“I wondered every day if Matt was going to take over my spot because he brought everything he had to every practice,” Taylor said. “He showed up every single day and worked so hard. He never screwed up. He was incredibly physical and did everything that he was asked to do, and he did it well. He was a walk-on with so much pride, you couldn’t help but follow his mindset. I was a Texan who wondered every single day if he was going to take me out of the starting lineup. I guarantee that everyone I know was thinking the same thing.

“Walk-ons work hard and set the tone for everyone else,” Taylor said. “I’m glad I worried about losing my position because it pushed me to get better every day. It wasn’t just me. It applied to all positions on a team that won another national championship. Walk-ons bring spirit and positivity to the team. It wasn’t just my position. It was every position. That’s why we got better every single day – through good coaching and Nebraska pride. We had stories that you can’t make up. Even though I was playing very well, I was always worried about that walk-on right behind me. Matt was so inspiring. He never started but he motivated everybody on the team.”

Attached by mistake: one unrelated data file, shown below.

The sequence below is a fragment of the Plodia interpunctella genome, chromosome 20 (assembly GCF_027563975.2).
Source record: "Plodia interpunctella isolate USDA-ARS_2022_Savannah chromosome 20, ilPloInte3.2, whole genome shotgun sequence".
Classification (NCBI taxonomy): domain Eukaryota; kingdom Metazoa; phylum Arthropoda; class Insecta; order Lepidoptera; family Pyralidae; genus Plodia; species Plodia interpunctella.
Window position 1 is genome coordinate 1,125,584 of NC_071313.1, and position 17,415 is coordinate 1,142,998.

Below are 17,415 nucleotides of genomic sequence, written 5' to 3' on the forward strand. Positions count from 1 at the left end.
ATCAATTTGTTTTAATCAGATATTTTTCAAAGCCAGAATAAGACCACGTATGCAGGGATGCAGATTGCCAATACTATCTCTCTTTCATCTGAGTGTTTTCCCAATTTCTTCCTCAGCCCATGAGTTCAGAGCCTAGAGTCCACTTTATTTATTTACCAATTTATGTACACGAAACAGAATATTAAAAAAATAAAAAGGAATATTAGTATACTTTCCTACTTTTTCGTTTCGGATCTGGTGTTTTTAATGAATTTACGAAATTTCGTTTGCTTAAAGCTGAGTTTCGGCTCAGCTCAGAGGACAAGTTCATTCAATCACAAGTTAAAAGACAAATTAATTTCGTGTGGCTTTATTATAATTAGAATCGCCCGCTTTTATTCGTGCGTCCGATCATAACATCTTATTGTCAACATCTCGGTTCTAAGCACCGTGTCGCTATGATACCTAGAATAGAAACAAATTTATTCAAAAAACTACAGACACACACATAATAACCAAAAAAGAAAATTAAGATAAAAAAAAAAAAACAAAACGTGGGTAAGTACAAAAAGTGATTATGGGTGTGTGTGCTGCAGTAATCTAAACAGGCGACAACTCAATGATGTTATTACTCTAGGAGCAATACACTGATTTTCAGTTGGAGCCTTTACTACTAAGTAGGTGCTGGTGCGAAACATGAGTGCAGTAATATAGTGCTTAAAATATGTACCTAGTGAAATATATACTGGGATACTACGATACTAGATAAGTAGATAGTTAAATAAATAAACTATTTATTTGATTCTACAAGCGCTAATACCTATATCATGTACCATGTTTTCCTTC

Peter embraced his most memorable moment. “We had just left a huge party in the lobby of our hotel and went up to our room,” he said. “We knew the announcement from the AP poll (Michigan No. 1) and waited a couple of hours for the results of the Coaches’ Poll. I sat in the room with Grant Wistrom (a fellow captain and Jason's best buddy). We discussed all the reasons why they would name us champions and also all the reasons why they might not.

"I will never forget when the announcement came. I remember yelling, screaming and chaos. You could hear people screaming from the front lobby and 10 floors above you. The entire hotel exploded with pure joy. Grant and I ran around the room. We yelled, screamed, even jumped up and down on the beds. It was crazy to say the least.”

Peter sets the record straight on Tom Osborne, his head coach. “I think people confuse Coach Osborne’s commitment to his faith with his on-field demeanor or coaching style,” Peter said. “Coach could be as emotional and fiery as they come. When he wasn’t happy with a player or there was a coaching point he needed to get across, Coach could be highly animated and very demanding.